Drittmittelgefördertes Projekt
Innovation and Entrepreneurship Research

Time Pressure and Regret in Sequential Search

Perceived urgency and regret are common in many sequential search processes; for example, sellers often pressure buyers in search of the best offer, both time-wise and in terms of potential regret of forgoing unique purchasing opportunities. Theoretically, these strategies result in anticipated and experienced regret, which systematically affect search behavior and thereby distort optimal search. In addition, urgency may alter decision-making processes and thereby the salience of regret. To understand the empirical relevance of these aspects, we study the causal effects of regret, urgency, and their interaction on search behavior in a pre-registered, theory-based, and well-powered experiment. Empirically, we find that anticipated regret does not affect search behavior either with or without time pressure, while experienced regret leads to systematic adjustments in search length. Urgency reduces decision times and perceived decision quality, but does not generally alter search length. Only very inexperienced decision-makers buy earlier when pressured. Thus, consumer protection measures against pressure selling tactics can help inexperienced consumers in particular.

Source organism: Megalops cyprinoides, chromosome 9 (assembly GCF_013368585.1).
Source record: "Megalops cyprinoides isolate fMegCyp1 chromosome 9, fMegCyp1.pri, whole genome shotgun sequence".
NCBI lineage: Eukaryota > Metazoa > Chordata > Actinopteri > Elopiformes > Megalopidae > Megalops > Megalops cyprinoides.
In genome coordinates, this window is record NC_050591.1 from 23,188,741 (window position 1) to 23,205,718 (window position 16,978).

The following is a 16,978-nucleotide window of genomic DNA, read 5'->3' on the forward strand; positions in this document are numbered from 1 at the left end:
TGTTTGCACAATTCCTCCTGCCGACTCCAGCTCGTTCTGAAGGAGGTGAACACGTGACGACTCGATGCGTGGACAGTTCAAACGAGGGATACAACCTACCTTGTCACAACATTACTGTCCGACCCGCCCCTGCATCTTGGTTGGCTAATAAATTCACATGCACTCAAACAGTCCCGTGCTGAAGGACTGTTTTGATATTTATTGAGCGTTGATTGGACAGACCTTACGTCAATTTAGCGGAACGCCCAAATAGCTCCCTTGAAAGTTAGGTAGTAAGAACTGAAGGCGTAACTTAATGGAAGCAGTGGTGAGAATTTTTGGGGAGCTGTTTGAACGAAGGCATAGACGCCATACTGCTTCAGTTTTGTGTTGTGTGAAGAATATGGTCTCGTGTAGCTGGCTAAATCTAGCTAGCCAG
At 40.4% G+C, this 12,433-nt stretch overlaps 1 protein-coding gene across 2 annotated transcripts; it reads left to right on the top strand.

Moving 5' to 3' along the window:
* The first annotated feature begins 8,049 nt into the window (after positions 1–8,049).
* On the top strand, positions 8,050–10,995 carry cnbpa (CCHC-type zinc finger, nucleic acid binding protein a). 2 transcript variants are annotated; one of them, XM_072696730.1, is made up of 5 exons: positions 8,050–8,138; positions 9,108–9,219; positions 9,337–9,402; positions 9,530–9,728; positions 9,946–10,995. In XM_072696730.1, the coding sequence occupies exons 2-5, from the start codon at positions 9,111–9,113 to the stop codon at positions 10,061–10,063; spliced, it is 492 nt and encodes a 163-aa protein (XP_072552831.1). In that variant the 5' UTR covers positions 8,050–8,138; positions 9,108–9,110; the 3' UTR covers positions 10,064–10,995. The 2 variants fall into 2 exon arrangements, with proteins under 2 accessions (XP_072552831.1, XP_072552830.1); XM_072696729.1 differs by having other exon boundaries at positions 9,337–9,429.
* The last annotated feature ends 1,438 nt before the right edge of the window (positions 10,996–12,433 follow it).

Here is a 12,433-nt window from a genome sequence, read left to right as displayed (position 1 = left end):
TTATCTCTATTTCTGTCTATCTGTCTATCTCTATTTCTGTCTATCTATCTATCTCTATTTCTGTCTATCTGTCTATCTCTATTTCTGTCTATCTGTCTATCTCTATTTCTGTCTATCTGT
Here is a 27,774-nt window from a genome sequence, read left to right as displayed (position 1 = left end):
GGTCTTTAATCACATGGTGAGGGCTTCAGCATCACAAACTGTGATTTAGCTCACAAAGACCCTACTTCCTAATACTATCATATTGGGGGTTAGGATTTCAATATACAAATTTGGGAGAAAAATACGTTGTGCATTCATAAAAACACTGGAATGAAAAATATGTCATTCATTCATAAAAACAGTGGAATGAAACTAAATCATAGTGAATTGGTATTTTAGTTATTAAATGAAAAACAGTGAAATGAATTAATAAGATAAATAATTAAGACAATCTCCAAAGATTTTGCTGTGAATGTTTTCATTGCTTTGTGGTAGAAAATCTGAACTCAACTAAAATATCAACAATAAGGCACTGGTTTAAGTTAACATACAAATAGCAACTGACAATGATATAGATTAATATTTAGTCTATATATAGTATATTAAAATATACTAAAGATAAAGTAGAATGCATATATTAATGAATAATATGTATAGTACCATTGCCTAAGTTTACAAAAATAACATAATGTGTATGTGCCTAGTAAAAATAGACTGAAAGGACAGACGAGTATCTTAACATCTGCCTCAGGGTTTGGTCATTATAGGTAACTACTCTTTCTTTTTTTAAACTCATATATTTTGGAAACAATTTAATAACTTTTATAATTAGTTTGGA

Published in Journal of Economic Behavior & Organization doi.org/10.1016/j.jebo.2022.12.019

This project is a cooperation between the sub-projects A04 and B04 of the collaborative research center  “Sonderforschungsbereich/Transregio 190 Rationality and Competition” funded by the Deutsche Forschungsgemeinschaft (DFG).